Saudi Arabia delays barring men from lingerie shops
RIYADH, May 14 (Reuters) Saudi Arabia has postponed plans to replace male sales assistants in lingerie shops, saying it wants to give outlets more time to prepare for the move which has irritated the influential religious circles.
The government, which wants more women to work as part of its efforts to reduce reliance on foreign labour, took the decision last June and businesses were given a year to prepare for implementation.
''Based on pleas by shop owners ... that they were unable to comply with the deadline, the ministry's decision is postponed until all the required preparations are finalised,'' state news agency SPA quoted the Labour Ministry as saying.
While women in Saudi Arabia are forbidden from mixing with men outside their immediate family in public, they have little alternative to buying their most intimate items of clothing from men.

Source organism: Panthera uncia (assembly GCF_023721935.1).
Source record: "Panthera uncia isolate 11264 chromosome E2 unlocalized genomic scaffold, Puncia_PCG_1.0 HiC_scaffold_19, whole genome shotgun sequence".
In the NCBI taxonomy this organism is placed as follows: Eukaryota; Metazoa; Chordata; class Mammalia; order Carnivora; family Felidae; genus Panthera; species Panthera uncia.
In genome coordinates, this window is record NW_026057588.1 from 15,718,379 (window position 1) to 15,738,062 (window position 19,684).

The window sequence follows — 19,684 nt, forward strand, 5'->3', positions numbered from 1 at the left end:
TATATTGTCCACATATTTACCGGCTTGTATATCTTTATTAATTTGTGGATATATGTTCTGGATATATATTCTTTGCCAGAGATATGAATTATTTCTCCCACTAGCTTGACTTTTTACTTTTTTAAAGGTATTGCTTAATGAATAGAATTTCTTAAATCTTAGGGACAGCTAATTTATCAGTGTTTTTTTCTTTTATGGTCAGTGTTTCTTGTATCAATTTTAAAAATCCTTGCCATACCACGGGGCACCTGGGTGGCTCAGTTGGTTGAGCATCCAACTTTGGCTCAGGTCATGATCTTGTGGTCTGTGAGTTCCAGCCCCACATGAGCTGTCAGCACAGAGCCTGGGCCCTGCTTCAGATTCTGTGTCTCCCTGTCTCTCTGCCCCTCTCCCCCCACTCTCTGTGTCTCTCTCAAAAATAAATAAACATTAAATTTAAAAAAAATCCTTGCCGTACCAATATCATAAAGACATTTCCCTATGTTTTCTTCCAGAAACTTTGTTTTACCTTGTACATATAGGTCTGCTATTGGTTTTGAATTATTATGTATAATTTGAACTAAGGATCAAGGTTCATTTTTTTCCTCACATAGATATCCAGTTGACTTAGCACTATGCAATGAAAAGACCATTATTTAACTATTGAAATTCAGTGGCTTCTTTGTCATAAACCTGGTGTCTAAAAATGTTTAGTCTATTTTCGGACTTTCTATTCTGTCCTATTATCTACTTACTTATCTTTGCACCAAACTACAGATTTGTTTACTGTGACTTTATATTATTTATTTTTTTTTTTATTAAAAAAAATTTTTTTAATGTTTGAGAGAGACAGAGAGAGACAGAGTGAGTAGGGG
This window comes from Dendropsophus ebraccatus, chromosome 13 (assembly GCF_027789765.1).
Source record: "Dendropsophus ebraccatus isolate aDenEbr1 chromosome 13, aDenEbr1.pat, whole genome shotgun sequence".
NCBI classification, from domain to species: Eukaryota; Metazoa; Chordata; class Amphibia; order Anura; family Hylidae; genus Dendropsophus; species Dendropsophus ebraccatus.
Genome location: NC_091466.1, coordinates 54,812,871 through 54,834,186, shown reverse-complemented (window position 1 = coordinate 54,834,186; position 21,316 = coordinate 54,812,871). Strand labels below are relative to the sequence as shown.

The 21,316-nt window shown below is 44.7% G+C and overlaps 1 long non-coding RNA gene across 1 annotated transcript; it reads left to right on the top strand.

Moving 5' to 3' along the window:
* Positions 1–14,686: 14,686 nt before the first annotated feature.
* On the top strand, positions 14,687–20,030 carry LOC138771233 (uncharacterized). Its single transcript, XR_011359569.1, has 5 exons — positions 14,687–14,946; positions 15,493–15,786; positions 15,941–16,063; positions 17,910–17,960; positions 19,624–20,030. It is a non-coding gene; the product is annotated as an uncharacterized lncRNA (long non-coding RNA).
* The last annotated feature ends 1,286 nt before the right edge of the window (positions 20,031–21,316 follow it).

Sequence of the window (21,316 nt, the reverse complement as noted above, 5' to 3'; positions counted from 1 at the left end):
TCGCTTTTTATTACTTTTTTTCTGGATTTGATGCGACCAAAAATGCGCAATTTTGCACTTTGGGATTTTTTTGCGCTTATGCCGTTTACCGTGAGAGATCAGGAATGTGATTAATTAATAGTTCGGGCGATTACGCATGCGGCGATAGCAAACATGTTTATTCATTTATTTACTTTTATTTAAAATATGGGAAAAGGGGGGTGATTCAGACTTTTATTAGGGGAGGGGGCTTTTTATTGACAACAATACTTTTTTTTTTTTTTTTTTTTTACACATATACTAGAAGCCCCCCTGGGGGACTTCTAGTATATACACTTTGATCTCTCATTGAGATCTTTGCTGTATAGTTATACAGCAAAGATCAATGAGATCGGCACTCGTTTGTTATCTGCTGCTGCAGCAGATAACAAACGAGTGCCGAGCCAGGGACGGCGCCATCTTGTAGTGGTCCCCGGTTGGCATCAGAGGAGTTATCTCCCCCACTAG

Many clerics and Islamists in Saudi Arabia, the birthplace of Islam which imposes a strict version of Sunni Islam, have opposed the idea as the start of reform process promoted by King Abdullah that they fear will liberalise the stringent system.
A Western diplomat said the move had irritated some of the most influential clerics in kingdom, where women are not allowed to drive and face employment restrictions because of the need to segregate sexes.
''The ministry may very well be honest in its argument (for the postponement). But the facts hint at a setback for the ministry future efforts in integrating Saudi women in the job life,'' the diplomat said.
Labour Minister Ghazi Algosaibi, who is despised by hardline Islamists as a liberal reformer, said plans to allow women to work in other sectors would go ahead, citing a group of government-backed clerics who have approved the reforms.